Hydrogen and decarbonisation of gas: false dawn or silver bullet? March 2020 Martin Lambert Senior Research Fellow, OIES Recommend start at Page 21 is discussions and conclusion. Page 11 deals with domestic uses.

    https://www.oxfordenergy.org/wpcms/wp-content/uploads/2020/03/Insight-66-Hydrogen-and-Decarbonisation-of-Gas.pdf

    Pragmatist in me feels even post 2050 a smaller mostly decarbonised gas grid with up to 20% hydrogen, some biomethane and other low carbon developments will help serve peak energy use and may we will need natural gas on cold windless winter days to help it out. Energy price will be a lot lot higher than current gas prices!

    Not had massive amount to do with industrial pure hydrogen but it is a pig to work with, extremely leaky and burns with invisible flame that's really hard to spot. It is so much easier to ignite than natural gas too.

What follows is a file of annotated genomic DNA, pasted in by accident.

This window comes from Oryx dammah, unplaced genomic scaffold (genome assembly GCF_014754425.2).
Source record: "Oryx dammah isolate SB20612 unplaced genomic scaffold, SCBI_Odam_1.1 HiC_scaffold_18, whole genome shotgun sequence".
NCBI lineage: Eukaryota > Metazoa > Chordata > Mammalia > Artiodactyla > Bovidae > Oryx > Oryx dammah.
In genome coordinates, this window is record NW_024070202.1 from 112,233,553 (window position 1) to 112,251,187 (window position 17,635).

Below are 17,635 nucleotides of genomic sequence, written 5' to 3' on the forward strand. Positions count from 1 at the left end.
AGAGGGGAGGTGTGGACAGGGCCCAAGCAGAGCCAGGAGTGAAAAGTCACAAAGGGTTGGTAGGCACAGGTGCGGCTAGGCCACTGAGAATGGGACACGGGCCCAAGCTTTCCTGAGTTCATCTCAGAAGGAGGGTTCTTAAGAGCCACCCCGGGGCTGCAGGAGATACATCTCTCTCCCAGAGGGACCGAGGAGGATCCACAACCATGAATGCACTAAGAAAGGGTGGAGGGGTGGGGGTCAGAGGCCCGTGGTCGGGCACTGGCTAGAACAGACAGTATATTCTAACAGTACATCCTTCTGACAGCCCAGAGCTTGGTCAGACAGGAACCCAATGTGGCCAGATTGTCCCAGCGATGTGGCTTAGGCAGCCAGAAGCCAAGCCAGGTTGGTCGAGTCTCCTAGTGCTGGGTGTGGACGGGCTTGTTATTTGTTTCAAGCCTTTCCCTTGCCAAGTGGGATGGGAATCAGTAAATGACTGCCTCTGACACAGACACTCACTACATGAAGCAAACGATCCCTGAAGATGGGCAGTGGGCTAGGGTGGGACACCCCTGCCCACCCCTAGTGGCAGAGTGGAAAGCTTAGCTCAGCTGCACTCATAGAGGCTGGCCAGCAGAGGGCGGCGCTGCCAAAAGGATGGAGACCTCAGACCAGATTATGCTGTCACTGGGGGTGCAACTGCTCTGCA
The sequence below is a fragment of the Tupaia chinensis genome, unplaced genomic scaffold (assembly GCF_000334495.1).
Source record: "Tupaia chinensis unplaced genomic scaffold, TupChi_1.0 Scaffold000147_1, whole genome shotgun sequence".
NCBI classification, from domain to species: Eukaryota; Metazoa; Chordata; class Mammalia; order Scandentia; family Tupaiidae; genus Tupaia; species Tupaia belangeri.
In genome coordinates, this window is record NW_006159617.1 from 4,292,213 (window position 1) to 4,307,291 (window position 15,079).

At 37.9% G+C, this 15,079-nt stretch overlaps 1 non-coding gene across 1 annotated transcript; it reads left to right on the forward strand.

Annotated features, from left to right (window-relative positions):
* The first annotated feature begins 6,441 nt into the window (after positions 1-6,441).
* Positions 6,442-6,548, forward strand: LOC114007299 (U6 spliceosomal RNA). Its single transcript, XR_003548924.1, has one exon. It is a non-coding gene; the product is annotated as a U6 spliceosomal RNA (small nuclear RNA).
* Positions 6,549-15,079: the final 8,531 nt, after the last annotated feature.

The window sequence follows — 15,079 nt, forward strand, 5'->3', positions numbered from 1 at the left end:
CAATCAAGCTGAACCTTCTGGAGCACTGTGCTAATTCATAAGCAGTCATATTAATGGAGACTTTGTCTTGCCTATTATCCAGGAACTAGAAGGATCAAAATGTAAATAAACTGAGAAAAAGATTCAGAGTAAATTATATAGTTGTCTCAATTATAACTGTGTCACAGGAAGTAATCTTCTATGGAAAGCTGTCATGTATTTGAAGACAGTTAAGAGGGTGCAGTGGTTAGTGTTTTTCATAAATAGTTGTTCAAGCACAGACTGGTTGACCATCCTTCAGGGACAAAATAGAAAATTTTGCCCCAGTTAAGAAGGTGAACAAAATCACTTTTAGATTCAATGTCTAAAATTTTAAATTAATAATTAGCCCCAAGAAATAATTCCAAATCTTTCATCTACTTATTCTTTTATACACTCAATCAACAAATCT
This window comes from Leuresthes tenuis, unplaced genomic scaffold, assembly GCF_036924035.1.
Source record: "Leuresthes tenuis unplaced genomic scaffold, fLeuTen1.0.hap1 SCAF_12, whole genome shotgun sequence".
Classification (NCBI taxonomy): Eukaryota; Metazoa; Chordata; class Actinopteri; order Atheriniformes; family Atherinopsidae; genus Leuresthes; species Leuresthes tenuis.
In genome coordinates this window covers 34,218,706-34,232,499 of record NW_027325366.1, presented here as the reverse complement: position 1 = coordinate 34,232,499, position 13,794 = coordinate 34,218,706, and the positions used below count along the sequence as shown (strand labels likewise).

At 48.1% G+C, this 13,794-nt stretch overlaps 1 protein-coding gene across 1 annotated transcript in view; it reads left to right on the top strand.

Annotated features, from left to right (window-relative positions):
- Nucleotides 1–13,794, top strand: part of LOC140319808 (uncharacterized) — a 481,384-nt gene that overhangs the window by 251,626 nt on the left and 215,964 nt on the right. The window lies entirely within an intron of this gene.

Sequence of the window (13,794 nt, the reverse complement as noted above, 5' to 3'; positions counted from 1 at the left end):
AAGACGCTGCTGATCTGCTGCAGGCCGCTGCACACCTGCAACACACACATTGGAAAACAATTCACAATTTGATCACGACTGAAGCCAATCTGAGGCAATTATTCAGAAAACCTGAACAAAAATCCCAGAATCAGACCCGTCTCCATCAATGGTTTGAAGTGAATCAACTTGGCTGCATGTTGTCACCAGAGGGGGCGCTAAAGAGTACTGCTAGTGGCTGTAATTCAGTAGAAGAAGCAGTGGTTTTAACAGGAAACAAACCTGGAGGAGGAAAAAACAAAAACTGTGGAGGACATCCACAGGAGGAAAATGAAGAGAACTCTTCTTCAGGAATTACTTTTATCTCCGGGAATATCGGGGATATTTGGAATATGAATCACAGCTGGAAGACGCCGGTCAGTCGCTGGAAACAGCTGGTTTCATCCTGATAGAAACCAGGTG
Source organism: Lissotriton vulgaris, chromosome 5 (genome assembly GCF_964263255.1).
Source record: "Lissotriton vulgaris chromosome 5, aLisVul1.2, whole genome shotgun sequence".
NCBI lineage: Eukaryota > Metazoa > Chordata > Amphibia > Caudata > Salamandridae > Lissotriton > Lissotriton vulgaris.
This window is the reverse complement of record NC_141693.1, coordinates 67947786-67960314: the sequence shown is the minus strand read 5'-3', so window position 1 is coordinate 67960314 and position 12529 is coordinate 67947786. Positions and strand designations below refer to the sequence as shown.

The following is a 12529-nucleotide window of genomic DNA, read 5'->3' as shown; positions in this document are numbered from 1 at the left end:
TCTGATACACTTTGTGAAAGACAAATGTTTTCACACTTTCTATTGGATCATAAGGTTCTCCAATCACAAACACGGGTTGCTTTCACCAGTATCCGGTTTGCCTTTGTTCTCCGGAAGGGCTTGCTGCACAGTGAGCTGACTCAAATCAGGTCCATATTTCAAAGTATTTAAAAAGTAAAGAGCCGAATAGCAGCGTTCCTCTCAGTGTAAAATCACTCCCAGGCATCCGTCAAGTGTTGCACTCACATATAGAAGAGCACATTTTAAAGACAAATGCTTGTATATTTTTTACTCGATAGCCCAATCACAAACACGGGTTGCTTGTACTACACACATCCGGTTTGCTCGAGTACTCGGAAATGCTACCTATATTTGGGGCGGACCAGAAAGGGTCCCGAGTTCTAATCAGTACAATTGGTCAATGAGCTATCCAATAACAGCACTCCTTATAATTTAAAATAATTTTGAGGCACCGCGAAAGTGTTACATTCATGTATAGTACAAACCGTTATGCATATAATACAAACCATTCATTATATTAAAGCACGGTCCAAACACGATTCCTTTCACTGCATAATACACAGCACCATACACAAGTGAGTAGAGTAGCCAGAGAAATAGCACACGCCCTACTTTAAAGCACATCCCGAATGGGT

So more dangerous to handle but then who would like to write a risk assessment for a petrol tank on a car ?
    • CommentAuthorRobL
    • CommentTimeFeb 7th 2021
     
    We've had V2G on our 30kWh leaf for 7 months now. The company (OVO/Kaluza) charge & discharge whenever they like, so long as we remembered to leave the cable plugged in. In that 7 months it's charged up by 2701kWh generally at night, and discharged 1964kWh into the grid. You can't tell efficiency from those figures, as the car has been driven a bit here and there - although I think it's about 80% round trip. It wastes a lot of power being ready-to-go all the time - fan on (low), contactors etc. If I was organised I would have made an odometer reading at the start :-( That's an average of 9.3kWh discharged into the grid at peak times 5-10pm generally.